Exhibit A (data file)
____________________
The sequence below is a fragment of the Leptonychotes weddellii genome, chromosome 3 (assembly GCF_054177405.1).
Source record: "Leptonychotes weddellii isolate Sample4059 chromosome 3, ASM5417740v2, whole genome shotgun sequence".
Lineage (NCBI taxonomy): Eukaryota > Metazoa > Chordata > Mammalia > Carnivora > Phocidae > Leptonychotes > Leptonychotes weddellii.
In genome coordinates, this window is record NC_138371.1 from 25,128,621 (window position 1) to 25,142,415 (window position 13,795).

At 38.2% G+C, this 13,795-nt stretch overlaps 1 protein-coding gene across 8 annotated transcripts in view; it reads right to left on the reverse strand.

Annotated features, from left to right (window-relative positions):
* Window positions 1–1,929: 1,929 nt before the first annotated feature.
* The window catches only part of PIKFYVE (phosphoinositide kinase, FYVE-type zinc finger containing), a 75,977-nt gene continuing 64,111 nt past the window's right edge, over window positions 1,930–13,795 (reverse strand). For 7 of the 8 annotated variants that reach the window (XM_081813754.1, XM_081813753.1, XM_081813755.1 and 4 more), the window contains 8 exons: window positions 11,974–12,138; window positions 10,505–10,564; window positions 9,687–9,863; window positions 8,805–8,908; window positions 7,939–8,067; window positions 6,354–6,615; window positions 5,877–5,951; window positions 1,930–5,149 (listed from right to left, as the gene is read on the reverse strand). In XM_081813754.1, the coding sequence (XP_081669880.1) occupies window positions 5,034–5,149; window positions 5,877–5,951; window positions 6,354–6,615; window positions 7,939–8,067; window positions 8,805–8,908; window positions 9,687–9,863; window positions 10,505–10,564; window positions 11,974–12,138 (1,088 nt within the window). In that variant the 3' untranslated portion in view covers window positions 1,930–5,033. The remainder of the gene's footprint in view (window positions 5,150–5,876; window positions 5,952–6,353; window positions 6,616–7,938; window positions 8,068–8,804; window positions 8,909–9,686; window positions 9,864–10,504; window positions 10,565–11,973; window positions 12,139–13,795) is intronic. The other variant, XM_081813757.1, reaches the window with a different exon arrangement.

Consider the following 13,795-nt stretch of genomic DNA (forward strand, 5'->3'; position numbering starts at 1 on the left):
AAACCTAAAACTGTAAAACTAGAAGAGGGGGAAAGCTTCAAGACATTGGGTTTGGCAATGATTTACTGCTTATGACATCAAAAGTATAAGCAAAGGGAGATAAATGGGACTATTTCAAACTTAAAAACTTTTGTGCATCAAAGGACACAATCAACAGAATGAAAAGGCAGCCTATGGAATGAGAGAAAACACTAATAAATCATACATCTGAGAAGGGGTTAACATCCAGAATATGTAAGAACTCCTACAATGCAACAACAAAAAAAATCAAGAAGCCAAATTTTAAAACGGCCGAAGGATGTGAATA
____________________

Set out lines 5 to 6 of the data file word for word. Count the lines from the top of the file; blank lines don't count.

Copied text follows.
At 38.2% G+C, this 13,795-nt stretch overlaps 1 protein-coding gene across 8 annotated transcripts in view; it reads right to left on the reverse strand.

Annotated features, from left to right (window-relative positions):